Mongolia ruling party wins reduced majority in vote dominated by graft

Millions of Mongolians turned out to elect 126 members of the State Great Khural, the country's unicameral parliament (Hector RETAMAL)
Millions of Mongolians turned out to elect 126 members of the State Great Khural, the country's unicameral parliament (Hector RETAMAL)

Mongolia's ruling party emerged from this week's polls with its parliamentary majority significantly diminished Saturday, local media said, after a campaign dominated by graft fears and the state of the economy.

Prime Minister Luvsannamsrain Oyun-Erdene declared victory early Saturday morning in the previous day's polls, in which millions of Mongolians turned out to elect 126 members of the State Great Khural, the country's unicameral parliament.

Local media outlet Ikon, collating figures provided by the General Election Commission, reported that the ruling Mongolian People's Party (MPP) had won 68 seats, giving it a majority of four.

The main opposition Democratic Party won 42, Ikon reported, while the minor anti-corruption HUN party won eight. Smaller parties won eight seats between them.

The head of the Electoral Commission said on Saturday afternoon there remained some votes to be counted by hand to verify results collated by machines.

"Only six to seven polling stations are remaining, but the hand counting matches the machines 100 percent," he told a news conference in the capital Ulaanbaatar.

"These polling stations will be finished very soon," he said.

The results -- the first under a new electoral system in which Mongolians vote for both proportional lists and individuals representing large districts -- mean the MPP will govern with a greatly reduced majority.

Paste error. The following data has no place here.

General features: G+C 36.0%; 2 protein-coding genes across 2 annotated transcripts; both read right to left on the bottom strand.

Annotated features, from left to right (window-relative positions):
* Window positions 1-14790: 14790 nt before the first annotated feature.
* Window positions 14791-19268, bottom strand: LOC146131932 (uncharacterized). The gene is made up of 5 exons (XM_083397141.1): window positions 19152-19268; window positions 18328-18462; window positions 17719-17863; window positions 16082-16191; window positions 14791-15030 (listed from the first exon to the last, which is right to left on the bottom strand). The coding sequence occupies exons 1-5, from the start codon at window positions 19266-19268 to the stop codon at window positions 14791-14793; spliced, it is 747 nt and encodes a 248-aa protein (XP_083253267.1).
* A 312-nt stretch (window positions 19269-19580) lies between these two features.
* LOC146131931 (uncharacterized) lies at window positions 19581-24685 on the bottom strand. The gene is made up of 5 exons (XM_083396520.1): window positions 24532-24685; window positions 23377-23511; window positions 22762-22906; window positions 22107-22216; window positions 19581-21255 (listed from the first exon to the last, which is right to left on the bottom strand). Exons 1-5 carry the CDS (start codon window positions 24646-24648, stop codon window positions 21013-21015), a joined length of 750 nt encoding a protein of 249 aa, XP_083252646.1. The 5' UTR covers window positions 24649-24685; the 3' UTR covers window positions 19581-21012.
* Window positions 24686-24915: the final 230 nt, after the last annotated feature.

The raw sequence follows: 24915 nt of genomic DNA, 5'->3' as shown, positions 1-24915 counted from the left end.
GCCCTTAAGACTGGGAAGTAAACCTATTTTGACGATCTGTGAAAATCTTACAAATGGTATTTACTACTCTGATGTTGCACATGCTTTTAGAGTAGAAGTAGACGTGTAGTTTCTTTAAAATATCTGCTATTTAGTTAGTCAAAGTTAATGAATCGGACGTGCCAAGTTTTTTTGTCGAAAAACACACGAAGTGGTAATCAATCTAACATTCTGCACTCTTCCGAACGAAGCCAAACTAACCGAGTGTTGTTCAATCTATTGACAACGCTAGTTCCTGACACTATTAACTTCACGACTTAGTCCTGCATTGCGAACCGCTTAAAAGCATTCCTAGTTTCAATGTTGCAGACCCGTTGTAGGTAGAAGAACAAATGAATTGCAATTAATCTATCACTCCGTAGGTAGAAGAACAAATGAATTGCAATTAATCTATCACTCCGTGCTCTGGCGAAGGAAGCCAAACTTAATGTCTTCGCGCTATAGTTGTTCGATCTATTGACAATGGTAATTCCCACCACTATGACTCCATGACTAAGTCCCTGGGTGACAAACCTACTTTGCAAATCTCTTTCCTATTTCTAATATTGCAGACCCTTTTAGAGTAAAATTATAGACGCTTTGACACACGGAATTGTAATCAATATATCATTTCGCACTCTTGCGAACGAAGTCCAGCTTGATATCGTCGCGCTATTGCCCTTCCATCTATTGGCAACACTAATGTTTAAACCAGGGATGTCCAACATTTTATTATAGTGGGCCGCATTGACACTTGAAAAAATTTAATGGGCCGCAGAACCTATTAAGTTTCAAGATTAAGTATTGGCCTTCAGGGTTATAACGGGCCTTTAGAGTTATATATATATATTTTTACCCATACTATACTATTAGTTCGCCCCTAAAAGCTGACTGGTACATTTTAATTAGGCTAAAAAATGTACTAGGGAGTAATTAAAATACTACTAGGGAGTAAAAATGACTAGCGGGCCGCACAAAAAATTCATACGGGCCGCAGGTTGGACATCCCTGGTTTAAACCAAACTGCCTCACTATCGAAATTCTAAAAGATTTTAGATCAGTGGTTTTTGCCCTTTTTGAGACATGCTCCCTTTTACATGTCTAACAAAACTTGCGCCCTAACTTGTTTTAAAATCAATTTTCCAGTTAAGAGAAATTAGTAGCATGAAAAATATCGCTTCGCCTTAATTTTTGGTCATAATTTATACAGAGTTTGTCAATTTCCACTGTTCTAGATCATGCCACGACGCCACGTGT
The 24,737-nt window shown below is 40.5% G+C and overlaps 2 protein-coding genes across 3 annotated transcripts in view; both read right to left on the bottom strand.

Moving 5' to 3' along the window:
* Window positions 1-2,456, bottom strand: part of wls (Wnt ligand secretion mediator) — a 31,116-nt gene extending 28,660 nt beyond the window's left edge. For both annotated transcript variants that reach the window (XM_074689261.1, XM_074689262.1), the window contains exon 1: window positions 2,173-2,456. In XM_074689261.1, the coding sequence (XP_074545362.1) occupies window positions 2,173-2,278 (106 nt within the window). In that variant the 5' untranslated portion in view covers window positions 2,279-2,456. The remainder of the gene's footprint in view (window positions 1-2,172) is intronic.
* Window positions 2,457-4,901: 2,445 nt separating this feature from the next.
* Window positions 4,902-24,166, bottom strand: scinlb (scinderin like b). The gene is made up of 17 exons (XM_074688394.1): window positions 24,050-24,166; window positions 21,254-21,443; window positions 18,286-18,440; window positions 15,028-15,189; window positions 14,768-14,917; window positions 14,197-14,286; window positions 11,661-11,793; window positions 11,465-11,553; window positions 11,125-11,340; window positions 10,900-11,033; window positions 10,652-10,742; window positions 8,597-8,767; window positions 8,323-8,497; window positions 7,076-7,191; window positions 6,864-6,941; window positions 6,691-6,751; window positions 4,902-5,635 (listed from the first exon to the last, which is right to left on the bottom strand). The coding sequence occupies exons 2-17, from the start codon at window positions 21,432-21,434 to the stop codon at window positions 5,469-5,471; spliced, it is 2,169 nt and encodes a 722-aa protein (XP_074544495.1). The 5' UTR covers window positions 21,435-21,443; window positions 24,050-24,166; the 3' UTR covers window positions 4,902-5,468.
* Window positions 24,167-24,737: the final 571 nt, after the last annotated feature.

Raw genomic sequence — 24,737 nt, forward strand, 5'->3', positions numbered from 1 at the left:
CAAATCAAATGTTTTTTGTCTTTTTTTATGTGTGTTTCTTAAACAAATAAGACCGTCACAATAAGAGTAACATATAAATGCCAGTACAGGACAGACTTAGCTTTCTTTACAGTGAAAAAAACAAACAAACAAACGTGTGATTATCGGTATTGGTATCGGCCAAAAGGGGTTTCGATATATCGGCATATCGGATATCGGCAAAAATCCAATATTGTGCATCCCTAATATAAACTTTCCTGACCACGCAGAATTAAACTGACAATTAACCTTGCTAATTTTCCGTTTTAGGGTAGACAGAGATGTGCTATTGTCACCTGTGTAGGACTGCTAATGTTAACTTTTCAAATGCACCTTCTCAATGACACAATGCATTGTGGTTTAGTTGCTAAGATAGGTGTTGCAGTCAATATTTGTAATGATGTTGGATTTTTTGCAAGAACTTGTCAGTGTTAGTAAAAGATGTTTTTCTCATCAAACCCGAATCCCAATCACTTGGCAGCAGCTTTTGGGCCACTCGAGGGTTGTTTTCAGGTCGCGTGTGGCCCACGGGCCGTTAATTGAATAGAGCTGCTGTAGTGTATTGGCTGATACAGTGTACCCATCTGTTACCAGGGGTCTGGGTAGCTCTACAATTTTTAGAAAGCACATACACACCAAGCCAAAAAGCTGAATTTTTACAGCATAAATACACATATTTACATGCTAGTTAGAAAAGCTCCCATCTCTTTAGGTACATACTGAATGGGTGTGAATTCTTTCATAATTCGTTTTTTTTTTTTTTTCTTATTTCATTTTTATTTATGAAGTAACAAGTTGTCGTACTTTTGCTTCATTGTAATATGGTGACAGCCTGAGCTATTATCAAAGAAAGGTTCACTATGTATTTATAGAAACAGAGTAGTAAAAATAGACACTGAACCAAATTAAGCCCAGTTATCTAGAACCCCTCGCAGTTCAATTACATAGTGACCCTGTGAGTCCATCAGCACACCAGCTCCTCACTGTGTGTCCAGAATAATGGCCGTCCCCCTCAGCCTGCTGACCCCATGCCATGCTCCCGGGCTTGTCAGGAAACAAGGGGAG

- 'Rebuke' -

The new parliament will see the MPP hold 54 percent of the seats, compared to around 80 percent in 2020.

"This election result definitely represents a rebuke to MPP and the entirety of its leadership," Bayarlkhagva Munkhnaran, an analyst and former official with the National Security Council of Mongolia, told AFP.

Winning 68 seats is "barely a face-saver and any subsequent government will be a weak but much more democratic one", he said.

"The biggest winners are Mongolian people who resolutely hit the polling stations and confirmed their unequivocal support for a democratic path."

Analysts had expected the MPP to retain the majority it has enjoyed since 2016 and govern for another four years.

They say the party can credit much of its success to a boom in coal mining that fuelled double-digit growth and dramatically improved standards of living, as well as to a formidable party machine.

However, the campaign was dominated by deep public frustration over endemic corruption, as well as the high cost of living.

There is also a widespread belief that the proceeds of the coal-mining boom are being hoarded by a wealthy elite -- a view that has sparked frequent protests.

- 'Life hasn't changed' -

On the streets of Ulaanbaatar, 25-year-old Myagmariin Dulguun, a tattooed bartender, told AFP he had taken part in those protests and was "not happy at all" with the election result.

"I didn't expect the MPP to win, everyone around me was against them," he said.

"We need political reform. We need to do more protests."

Another key issue was the lack of opportunities for young people, who make up almost two-thirds of the population.

Many feel unrepresented by Mongolia's politicians, which has fuelled a rise in minor, liberal parties that directly target urban youth.

First-time voter Oyuntsetseg Khaliun, 19, told AFP she had supported the Civil Will-Green Party, which won four seats.

"The MPP was in power when I was a child, and still they are here," she said. "Life hasn't changed, look at the street."

She explained she often had to wait an hour for a bus in the winter, where temperatures in Mongolia's capital can plunge to as low as minus 30 degrees Celsius (minus 22 degrees Fahrenheit).

"We need to change the people in power to get rid of corruption."